HC Deb 20 March 1987 vol 112 cc638-9W
Mr. Gregory

asked the Secretary of State for Foreign and Commonwealth Affairs what is the policy of Her Majesty's Government to the convention for the protection and development of the natural resources and environment of the south Pacific region, and to the protocols to the south Pacific nuclear free zone treaty.

Mr. Renton

The United Kingdom welcomes the extension of the regional seas programme of the United Nations environment programme to the south Pacific, with the convention for the protection and development of the natural resources and environment of the south Pacific region. Such a convention in which all states in the region can participate will be of considerable value. Arrangements are in hand to enable the United Kingdom to sign this convention in respect of Pitcairn, our sole remaining dependent territory in the region. This is a further indication of our continued strong interest in the affairs of a region with whose members we have close ties.

We have also given careful consideration to the protocols to the south Pacific nuclear-free zone treaty (the treaty of Rarotonga). We have taken full account of our security interests in the region and more widely, the views of our allies and the regional states themselves, the texts of the treaty and protocols and the announced policy of the Soviet Union.

Against this background we have concluded that it would not serve our national interest to become party to the protocols to the treaty.

At the same time, we remain ready as a matter of policy to respect the intentions of the regional states as set out in protocol I. In other words, we have no intention of testing, manufacturing or basing nuclear weapons on Pitcairn, the only territory under our jurisdiction within the area covered by the treaty. Further, with respect to protocol II, we reaffirm the British undertaking given in 1978 to nonnuclear weapon states which are parties to the NPT or equivalent commitments, not to use nuclear weapons against such states except in the case of an attack upon the United Kingdom, its dependent territories, its armed forces or its allies by such a state in association or alliance with a nuclear weapon state. Third, in respect of protocol III, we note that we have no intention of conducting nuclear tests in the south Pacific.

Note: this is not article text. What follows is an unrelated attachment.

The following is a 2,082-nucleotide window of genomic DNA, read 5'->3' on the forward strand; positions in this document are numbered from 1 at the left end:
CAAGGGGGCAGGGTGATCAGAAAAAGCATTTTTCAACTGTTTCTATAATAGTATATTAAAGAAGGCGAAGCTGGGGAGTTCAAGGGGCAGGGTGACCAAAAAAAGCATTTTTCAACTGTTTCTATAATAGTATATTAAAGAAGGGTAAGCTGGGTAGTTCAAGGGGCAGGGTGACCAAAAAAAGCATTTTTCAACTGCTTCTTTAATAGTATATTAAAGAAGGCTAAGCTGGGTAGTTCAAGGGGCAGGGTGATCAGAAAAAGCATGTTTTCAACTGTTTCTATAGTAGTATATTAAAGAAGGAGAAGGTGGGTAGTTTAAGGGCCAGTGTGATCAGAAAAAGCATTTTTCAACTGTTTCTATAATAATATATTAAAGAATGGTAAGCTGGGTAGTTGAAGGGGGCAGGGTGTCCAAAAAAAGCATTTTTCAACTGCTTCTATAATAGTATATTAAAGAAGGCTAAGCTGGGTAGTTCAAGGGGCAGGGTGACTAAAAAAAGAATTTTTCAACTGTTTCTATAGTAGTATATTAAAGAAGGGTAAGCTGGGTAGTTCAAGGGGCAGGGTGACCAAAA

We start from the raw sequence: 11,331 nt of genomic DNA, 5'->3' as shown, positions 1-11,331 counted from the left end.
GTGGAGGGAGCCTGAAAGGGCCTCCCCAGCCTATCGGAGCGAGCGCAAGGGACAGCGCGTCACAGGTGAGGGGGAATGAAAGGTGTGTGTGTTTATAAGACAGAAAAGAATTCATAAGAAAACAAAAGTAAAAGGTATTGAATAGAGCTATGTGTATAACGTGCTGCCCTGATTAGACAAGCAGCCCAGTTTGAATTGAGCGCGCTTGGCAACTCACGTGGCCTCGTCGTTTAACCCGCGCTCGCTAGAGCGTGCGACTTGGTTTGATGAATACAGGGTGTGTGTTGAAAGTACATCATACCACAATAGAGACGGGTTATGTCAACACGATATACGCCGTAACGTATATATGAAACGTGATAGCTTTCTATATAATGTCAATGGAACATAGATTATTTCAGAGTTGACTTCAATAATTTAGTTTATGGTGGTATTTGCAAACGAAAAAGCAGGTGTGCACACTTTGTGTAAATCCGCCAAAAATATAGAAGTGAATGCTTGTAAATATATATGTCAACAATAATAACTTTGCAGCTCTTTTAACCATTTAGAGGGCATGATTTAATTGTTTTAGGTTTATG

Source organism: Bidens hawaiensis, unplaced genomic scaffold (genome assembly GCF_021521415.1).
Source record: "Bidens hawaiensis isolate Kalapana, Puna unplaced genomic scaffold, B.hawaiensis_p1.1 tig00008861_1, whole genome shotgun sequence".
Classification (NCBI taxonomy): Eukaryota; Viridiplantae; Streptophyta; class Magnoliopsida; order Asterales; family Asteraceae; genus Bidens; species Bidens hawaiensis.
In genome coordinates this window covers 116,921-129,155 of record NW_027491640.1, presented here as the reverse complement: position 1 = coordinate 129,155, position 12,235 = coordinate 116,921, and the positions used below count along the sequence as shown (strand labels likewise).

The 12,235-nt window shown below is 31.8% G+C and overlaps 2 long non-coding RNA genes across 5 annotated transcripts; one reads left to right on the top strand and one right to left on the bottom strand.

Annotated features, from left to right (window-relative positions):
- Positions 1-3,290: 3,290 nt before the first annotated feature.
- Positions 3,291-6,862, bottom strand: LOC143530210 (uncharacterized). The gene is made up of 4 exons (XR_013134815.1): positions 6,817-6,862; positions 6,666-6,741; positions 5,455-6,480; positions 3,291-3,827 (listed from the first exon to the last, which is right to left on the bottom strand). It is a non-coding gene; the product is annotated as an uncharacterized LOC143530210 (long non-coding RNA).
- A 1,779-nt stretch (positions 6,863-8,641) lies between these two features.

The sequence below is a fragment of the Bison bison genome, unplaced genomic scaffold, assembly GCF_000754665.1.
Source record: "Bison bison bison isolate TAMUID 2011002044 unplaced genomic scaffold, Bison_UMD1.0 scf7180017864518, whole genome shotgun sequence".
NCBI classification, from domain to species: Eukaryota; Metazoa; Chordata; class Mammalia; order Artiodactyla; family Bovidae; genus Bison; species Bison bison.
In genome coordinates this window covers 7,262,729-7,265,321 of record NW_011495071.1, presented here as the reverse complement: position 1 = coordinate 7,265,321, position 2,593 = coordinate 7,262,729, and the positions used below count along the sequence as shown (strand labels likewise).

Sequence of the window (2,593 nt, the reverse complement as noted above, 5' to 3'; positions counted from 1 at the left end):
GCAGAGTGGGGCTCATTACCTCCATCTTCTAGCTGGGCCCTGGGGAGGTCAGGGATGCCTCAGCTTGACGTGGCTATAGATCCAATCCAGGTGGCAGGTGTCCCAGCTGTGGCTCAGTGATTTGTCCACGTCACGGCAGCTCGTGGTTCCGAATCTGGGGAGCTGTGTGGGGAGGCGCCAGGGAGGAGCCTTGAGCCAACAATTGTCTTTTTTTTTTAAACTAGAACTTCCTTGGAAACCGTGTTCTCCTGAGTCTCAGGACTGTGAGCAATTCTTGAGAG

We intend to keep our attitude to the treaty and the protocols under review. Any decision on a new approach would need to take account inter alia, of the following factors:

  1. (i) Signature and ratification of the treaty by all states elegible to become parties to it;
  2. (ii) Certain issues arising from the text of the treaty and the protocols, which have already been the subject of confidential discussion with the regional states;
  3. (iii) The status and implications of the Soviet declaration on signing the protocols, that it regards transit of nuclear weapons and visits by nuclear ships and aircraft as inconsistent with the nuclear-free status of the zone established by the treaty;
  4. (iv) The outcome of discussion of nuclear weapon-free zones at the third UN special session on disarmament; and the implications of this discussion and of any future extension of such zones to other regions for the security interests of the United Kingdom and our allies.